michigantriangleThe JREF headquarters is in Fort Lauderdale, FL, just a few miles from the "infamous" and thoroughly explained Bermuda Triangle. Two of the JREF's "Amaz!ng Adventure" cruises have sailed through this "Hoodoo Sea," and in fact it's one of the most heavily trafficked areas in the world on both land and sea. The number of incidents in the area — including disappearances — is on par with other parts of the ocean. Lloyd's of London charges no more for its insured vessels in these waters, and that alone should tell you something.

Ships and planes have disappeared there, of course. They also disappear in other places. One of those places is Lake Michigan.

That's right — Lake Michigan has its own triangle.

It stretches between three points (of course): Ludington, MI, Benton Harbor, MI and Manitowoc, Wisconsin. Like its larger and more famous southern sister, the Lake Michigan Triangle has claimed several aircraft and ships, and has spawned stories of lost time and strange fogs. 

The two most famous incidents are described on the site rense.com, and I quote here:

A well-documented case is the disappearance of Capt. George R. Donner of the lake freighter O.M. McFarland from his cabin while the ship was under way on April 28, 1937. The McFarland had picked up 9,800 tons of coal in Erie, Penn., and then headed west through the lakes bound for Port Washington. Because it was early in the season, the lakes and the locks in the upper part of the Great Lakes were still choked with ice, which slowed the McFarland's progress. Capt. Donner had remained on the bridge many hours guiding his ship through the treacherous ice floes. When at last the ship turned into Lake Michigan, the exhausted captain retired to his cabin, with the instructions that he be called when the ship neared Port Washington. Some three hours later as the McFarland neared her destination, the second mate went to the captain's cabin to awaken him as instructed, but the captain was not there. Thinking that Donner had gone to the galley for a late-night snack, the second mate checked the galley and learned that the captain had not been there. The mate and other sailors began an exhaustive search of the vessel, but to no avail ó the captain had disappeared. No clue as to what happened to Donner was ever found. Ironically, the day Donner disappeared was his 58th birthday. The captain's disappearance is as much a mystery today as it ever was.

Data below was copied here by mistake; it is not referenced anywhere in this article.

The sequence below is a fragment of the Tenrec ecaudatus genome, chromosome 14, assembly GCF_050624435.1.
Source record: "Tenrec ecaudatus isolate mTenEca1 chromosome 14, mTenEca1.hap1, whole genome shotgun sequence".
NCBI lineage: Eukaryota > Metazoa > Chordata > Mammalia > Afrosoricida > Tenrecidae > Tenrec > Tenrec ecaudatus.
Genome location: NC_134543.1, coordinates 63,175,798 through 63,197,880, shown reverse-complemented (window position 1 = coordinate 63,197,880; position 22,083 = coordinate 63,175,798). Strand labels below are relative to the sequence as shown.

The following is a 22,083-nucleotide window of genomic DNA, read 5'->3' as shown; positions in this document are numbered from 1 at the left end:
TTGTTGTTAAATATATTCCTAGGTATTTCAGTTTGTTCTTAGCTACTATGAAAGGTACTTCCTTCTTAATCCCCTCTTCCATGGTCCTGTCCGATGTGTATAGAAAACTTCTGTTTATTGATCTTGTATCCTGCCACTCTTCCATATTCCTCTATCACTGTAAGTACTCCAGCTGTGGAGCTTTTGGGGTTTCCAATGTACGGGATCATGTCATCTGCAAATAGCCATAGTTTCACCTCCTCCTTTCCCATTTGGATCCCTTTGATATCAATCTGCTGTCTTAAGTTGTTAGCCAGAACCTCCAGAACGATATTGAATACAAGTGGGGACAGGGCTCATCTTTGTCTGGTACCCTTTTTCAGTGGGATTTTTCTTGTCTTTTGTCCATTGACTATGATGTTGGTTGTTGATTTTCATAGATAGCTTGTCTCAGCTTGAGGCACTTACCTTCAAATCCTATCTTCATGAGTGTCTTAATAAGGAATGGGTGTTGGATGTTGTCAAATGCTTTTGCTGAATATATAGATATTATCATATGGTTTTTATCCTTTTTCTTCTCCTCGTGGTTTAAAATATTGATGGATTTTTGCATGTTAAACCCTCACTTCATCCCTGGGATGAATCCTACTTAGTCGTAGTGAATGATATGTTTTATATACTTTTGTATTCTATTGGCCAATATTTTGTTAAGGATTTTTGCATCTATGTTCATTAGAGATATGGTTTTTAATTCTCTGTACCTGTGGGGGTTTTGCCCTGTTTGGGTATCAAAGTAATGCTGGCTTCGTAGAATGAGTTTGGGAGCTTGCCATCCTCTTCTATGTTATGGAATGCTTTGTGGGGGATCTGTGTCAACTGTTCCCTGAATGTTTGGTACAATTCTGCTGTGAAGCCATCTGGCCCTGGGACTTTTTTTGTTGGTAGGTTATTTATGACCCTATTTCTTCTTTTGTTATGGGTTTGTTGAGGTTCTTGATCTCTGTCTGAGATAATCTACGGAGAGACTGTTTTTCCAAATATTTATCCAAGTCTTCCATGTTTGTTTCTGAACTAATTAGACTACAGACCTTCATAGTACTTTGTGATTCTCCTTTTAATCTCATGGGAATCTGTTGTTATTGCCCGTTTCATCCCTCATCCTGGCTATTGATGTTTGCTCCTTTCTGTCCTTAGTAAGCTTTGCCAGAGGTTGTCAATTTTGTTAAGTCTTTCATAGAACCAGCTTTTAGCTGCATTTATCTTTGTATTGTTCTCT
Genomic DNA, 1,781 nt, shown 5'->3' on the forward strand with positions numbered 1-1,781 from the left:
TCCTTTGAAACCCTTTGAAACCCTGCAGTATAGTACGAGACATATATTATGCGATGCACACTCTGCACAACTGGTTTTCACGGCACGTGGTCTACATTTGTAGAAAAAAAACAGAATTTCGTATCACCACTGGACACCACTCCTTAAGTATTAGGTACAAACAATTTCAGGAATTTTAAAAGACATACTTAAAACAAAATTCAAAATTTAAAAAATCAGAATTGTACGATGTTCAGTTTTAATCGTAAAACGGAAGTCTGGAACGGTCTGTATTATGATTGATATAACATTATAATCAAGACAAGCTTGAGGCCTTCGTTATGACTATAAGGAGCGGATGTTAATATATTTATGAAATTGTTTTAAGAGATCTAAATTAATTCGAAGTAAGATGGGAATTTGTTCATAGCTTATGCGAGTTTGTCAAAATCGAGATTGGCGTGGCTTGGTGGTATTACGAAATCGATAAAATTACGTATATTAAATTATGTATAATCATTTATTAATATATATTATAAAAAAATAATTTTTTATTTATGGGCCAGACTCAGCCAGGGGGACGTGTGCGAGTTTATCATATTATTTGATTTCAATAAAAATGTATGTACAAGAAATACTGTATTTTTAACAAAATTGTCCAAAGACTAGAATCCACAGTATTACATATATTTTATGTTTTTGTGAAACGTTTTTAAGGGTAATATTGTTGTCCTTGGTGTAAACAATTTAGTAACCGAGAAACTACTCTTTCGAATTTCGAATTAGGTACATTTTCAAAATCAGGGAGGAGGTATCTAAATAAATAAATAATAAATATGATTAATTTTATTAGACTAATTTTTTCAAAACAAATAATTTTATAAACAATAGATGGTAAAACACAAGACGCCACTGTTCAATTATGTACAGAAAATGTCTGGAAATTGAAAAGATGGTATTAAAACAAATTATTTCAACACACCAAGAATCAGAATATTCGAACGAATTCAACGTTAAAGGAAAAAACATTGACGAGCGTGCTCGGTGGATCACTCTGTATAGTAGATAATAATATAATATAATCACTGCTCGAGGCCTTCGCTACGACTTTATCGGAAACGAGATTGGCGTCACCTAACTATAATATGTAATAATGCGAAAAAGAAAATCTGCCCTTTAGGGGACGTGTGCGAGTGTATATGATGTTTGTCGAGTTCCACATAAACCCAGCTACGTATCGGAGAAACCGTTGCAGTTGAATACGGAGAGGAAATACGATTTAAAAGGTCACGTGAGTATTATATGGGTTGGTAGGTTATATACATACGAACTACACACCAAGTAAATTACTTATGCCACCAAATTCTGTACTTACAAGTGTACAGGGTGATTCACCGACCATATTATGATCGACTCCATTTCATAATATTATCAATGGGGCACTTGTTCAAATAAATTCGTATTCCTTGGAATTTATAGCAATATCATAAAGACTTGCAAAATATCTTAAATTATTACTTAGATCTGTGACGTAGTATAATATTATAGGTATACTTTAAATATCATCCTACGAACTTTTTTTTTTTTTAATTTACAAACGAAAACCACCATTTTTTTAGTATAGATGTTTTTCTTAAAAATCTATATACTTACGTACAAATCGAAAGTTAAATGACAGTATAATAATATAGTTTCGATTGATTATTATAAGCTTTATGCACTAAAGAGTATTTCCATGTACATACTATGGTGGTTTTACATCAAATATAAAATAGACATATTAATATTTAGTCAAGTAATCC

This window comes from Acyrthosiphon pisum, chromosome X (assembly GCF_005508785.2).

And the second:

A more recent event took place on June 23, 1950, when Northwestern Airlines flight 2501 took off from New York with a crew of 3 and 55 passengers bound for Minneapolis. Later that night at 11:37 p.m., the large, four-engine DC-4 reported that it was at 3,500 feet over Battle Creek, Mich. Due to bad weather near Chicago, the plane changed its course to a northwesterly direction over Lake Michigan, with an estimated time of arrival over Milwaukee of 11:51 p.m. From there, the plane simply vanished - nothing of the plane or its 58 occupants was ever seen again. A massive Coast Guard search turned up only a blanket bearing the airline's logo. Triangle believers again point out that the tragic loss of flight 2501occurred near the center of the Lake Michigan Triangle.

Well, it seems clear to me that there is something strange going on here. Let's look at these two examples. In the first, we have a captain missing from his ship. At the bottom of the page at rense.com, the following appears: "When Captain Donner vanished from his cabin on the McFarland, it was said that his cabin door was locked from the inside." Ooh, a locked room mystery. However, let's consider the account from the Cleveland Press, as reported by w-files.com: